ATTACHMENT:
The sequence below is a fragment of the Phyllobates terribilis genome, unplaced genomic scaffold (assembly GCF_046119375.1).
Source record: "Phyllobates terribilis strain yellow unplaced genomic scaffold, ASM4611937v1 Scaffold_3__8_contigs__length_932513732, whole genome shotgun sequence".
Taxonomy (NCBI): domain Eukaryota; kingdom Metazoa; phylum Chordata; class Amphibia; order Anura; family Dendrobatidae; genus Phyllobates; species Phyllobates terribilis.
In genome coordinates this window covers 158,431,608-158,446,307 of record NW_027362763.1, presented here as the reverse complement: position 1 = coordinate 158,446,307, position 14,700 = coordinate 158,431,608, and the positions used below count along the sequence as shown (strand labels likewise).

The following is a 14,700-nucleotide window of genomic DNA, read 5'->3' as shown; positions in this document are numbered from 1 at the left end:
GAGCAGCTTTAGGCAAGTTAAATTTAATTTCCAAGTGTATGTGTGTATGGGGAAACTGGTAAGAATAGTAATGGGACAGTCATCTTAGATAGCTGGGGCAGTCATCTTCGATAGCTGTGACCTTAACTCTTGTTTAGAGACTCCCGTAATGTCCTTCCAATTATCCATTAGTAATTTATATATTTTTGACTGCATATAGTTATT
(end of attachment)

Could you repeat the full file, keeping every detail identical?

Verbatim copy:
The sequence below is a fragment of the Phyllobates terribilis genome, unplaced genomic scaffold (assembly GCF_046119375.1).
Source record: "Phyllobates terribilis strain yellow unplaced genomic scaffold, ASM4611937v1 Scaffold_3__8_contigs__length_932513732, whole genome shotgun sequence".
Taxonomy (NCBI): domain Eukaryota; kingdom Metazoa; phylum Chordata; class Amphibia; order Anura; family Dendrobatidae; genus Phyllobates; species Phyllobates terribilis.
In genome coordinates this window covers 158,431,608-158,446,307 of record NW_027362763.1, presented here as the reverse complement: position 1 = coordinate 158,446,307, position 14,700 = coordinate 158,431,608, and the positions used below count along the sequence as shown (strand labels likewise).

The following is a 14,700-nucleotide window of genomic DNA, read 5'->3' as shown; positions in this document are numbered from 1 at the left end:
GAGCAGCTTTAGGCAAGTTAAATTTAATTTCCAAGTGTATGTGTGTATGGGGAAACTGGTAAGAATAGTAATGGGACAGTCATCTTAGATAGCTGGGGCAGTCATCTTCGATAGCTGTGACCTTAACTCTTGTTTAGAGACTCCCGTAATGTCCTTCCAATTATCCATTAGTAATTTATATATTTTTGACTGCATATAGTTATT